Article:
Third profit warning in a year for Rolls-Royce

<p>The company blames low oil prices and weak demand for its aircraft engines.</p>

Rolls-Royce has issued its third profit warning in just over a year.

The company, which is best known for its luxury cars and aircraft engines, last issued a profit warning in February. At that time, it claimed that a steep drop in the cost of oil had "increased uncertainty for many of our markets and customers."

The firm said demand for some of its aircraft engines was weak. Falling commodity prices also hurt the company's marine division, which makes engines for merchant vessels as well as systems for oil rigs.

New profit outlook

Previously, Rolls-Royce had predicted its 2015 profit to be between £1.4 billion and £1.55 billion. However, on Monday (July 6th), the company lowered those numbers to between £1.33 billion and £1.47 billion. The marine division is expected to see underlying profit between break even and £40 million.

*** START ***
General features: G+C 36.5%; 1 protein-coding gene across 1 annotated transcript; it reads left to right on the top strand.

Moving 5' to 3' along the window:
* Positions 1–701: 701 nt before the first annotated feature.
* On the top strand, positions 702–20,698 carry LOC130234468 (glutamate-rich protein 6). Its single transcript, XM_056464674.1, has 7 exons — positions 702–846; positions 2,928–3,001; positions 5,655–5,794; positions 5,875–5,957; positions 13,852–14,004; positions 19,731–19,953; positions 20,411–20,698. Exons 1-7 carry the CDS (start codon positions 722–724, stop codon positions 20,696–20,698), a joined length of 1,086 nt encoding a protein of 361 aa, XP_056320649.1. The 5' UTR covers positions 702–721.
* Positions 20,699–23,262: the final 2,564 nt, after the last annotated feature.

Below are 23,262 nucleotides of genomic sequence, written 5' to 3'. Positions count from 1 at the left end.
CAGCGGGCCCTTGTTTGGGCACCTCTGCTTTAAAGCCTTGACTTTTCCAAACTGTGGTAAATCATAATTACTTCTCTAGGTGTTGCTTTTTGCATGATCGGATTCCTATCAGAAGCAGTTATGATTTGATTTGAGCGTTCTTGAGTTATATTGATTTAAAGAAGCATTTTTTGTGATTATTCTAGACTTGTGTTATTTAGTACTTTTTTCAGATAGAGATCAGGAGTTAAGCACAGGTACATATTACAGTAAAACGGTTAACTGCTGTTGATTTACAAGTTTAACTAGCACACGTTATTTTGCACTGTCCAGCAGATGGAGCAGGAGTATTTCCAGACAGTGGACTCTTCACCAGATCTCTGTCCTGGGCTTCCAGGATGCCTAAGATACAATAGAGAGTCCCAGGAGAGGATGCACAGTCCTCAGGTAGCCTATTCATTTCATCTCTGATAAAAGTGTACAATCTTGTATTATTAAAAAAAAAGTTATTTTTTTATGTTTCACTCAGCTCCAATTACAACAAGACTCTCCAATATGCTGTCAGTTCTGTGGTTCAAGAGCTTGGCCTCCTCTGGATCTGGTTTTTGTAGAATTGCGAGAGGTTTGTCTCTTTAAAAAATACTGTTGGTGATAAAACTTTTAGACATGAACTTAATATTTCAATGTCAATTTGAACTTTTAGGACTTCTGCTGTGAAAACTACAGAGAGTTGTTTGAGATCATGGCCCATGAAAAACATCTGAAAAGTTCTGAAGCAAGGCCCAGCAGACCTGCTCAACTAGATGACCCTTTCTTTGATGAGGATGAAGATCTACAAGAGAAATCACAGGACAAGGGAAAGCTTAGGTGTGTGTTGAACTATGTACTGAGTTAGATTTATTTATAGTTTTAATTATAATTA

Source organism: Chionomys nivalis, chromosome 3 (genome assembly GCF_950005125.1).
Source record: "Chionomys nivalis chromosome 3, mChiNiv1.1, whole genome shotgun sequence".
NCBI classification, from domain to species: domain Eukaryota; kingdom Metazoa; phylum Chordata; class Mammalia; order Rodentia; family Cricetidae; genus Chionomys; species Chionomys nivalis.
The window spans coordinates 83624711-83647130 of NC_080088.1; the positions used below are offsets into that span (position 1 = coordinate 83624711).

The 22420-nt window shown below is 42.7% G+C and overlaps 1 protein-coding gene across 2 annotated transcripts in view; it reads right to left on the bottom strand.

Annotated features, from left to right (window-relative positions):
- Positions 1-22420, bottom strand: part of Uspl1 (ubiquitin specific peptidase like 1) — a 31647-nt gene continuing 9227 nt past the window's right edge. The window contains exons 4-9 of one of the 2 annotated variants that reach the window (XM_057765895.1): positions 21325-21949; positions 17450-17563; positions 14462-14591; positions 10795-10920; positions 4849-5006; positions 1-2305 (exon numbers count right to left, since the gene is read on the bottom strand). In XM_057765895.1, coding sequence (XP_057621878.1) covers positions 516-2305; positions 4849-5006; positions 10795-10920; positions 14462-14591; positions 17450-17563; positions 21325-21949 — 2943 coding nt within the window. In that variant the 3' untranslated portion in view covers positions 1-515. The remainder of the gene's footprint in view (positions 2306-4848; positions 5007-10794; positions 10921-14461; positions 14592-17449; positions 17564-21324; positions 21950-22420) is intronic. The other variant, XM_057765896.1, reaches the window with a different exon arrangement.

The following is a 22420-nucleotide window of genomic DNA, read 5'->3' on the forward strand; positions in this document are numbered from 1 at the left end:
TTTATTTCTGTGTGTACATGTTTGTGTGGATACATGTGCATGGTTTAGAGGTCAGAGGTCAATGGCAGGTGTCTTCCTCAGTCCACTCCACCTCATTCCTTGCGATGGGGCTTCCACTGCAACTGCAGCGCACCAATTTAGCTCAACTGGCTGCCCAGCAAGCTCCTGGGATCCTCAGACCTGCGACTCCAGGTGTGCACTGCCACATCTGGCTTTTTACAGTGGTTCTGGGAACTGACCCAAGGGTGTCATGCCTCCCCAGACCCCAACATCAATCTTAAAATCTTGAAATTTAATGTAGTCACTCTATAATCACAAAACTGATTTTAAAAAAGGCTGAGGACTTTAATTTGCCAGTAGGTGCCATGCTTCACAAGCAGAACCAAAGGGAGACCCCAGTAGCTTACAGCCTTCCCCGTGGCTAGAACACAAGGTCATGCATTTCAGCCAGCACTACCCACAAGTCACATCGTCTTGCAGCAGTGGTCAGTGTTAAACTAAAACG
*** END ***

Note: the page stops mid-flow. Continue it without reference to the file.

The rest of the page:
The company's aviation division could also take a £300 million hit has it goes through the process of phasing out its Trent 700 engine. This piece of engineering is being replaced by the next-generation Trent 7000 – but the company as reported demand for business jet engines has been lower than expected.

Commenting on the revised profit predictions, Rolls-Royce chief executive Warren East said: "I am clearly disappointed by today's announcement and the impact this will have on our investors and employees."

Mr East, who was installed as boss of the company last week, added: "Notwithstanding the market developments, it is our responsibility to build a business that is sustainable and resilient no matter what is thrown at us and this will be my fundamental priority for the next few years."

Rolls-Royce said that revenue for 2015 would be unchanged, but that continuing weakness in offshore markets would lower profit in the marine division by around £85 million in 2015 and 2016. In addition, plans to cut costs and restructure the division would also result in a charge of £70 million to £100 million.

On Friday, Rolls-Royce shares closed at 856.50 but on Monday morning were down 9.05 per cent to 779.00.

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